“As it did below, Pop Top blatantly misconstrued Kobo’s position in arguing that the parties disputed the scope of the ‘code for invoking’ term. Kobo stated it did not dispute Pop Top’s construction of that term. Kobo instead argued that, even under Pop Top’s construction, it does not infringe because the eBooks do not contain any code at all that invokes the highlighting service. Pop Top compounded its misconduct in arguing to us that it presented sufficient evidence to survive summary judgment. Pop Top cited its infringement contentions, but it never mentioned that evidence below in its opposition to Kobo’s motion for summary judgment. Pop Top also cited Mr. Hunter’s declaration yet failed to address, until its reply, the district court’s holding that Pop Top could not rely on that evidence under local rules. In any event, Pop Top did not explain how any of the cited evidence demonstrates that Kobo’s eBooks contain code related to highlighting. Accordingly, Pop Top’s appeal was frivolous as argued.”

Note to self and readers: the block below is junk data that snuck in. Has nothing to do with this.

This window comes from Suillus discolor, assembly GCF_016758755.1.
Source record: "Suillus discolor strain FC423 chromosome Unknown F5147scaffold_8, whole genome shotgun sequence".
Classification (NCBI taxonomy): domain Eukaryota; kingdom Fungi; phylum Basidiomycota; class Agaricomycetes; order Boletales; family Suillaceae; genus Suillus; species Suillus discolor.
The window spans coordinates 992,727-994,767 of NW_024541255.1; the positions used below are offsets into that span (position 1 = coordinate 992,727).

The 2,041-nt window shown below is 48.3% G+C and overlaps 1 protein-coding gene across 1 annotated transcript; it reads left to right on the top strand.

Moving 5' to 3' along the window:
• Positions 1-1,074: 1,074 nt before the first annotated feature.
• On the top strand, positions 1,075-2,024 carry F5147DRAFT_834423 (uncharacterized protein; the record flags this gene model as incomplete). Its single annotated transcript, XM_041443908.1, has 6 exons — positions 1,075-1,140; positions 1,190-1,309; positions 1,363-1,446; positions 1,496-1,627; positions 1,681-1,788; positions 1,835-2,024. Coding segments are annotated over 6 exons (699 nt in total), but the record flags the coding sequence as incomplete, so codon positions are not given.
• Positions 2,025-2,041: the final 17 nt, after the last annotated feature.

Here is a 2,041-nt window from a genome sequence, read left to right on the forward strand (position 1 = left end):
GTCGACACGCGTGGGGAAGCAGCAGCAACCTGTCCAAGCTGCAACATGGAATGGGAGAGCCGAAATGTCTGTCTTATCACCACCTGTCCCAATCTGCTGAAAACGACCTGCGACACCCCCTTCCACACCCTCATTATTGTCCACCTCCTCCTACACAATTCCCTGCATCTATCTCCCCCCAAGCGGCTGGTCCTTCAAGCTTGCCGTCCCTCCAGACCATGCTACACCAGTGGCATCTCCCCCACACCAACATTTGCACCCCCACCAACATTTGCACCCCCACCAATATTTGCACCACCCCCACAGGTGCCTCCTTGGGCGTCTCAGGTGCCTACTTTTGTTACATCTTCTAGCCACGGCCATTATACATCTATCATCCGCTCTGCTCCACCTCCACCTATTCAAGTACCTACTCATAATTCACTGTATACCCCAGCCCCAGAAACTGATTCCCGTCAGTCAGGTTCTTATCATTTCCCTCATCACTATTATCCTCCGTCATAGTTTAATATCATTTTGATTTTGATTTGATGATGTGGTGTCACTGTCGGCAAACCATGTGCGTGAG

As to counsel, the Court noted that it “may hold an attorney jointly and severally liable for sanctions if an appeal is frivolous due to the nature of the advocacy in support of it. As we explained above, Pop Top’s appeal was frivolous entirely because of the baseless arguments advanced by counsel.”


Pop Top Corp. v. Rakuten Kobo Inc., No.2021-2174, 2022 WL 2751662, 2022 U.S.App.LEXIS 19408 (Fed. Cir. July 14, 2022).